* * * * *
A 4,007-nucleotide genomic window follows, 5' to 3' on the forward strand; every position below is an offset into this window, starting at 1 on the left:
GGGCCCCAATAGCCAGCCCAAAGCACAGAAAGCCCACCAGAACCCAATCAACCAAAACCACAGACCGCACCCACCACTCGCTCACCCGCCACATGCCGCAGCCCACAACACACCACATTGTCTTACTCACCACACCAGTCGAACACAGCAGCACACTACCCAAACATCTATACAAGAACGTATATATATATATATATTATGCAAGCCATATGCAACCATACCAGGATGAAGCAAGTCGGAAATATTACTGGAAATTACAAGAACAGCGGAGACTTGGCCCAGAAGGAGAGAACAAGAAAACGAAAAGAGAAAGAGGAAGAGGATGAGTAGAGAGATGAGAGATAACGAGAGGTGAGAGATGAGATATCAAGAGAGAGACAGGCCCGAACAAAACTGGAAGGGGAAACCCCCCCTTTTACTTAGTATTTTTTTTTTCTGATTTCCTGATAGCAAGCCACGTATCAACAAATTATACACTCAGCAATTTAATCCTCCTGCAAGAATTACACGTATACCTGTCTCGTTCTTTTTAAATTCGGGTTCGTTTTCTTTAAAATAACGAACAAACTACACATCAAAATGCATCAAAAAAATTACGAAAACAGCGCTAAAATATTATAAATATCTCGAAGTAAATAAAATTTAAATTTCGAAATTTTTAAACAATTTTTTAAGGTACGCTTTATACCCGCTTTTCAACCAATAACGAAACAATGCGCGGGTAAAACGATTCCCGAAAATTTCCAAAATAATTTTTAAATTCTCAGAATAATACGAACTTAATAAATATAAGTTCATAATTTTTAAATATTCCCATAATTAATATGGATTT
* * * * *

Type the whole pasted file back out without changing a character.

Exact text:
A 4,007-nucleotide genomic window follows, 5' to 3' on the forward strand; every position below is an offset into this window, starting at 1 on the left:
GGGCCCCAATAGCCAGCCCAAAGCACAGAAAGCCCACCAGAACCCAATCAACCAAAACCACAGACCGCACCCACCACTCGCTCACCCGCCACATGCCGCAGCCCACAACACACCACATTGTCTTACTCACCACACCAGTCGAACACAGCAGCACACTACCCAAACATCTATACAAGAACGTATATATATATATATATTATGCAAGCCATATGCAACCATACCAGGATGAAGCAAGTCGGAAATATTACTGGAAATTACAAGAACAGCGGAGACTTGGCCCAGAAGGAGAGAACAAGAAAACGAAAAGAGAAAGAGGAAGAGGATGAGTAGAGAGATGAGAGATAACGAGAGGTGAGAGATGAGATATCAAGAGAGAGACAGGCCCGAACAAAACTGGAAGGGGAAACCCCCCCTTTTACTTAGTATTTTTTTTTTCTGATTTCCTGATAGCAAGCCACGTATCAACAAATTATACACTCAGCAATTTAATCCTCCTGCAAGAATTACACGTATACCTGTCTCGTTCTTTTTAAATTCGGGTTCGTTTTCTTTAAAATAACGAACAAACTACACATCAAAATGCATCAAAAAAATTACGAAAACAGCGCTAAAATATTATAAATATCTCGAAGTAAATAAAATTTAAATTTCGAAATTTTTAAACAATTTTTTAAGGTACGCTTTATACCCGCTTTTCAACCAATAACGAAACAATGCGCGGGTAAAACGATTCCCGAAAATTTCCAAAATAATTTTTAAATTCTCAGAATAATACGAACTTAATAAATATAAGTTCATAATTTTTAAATATTCCCATAATTAATATGGATTT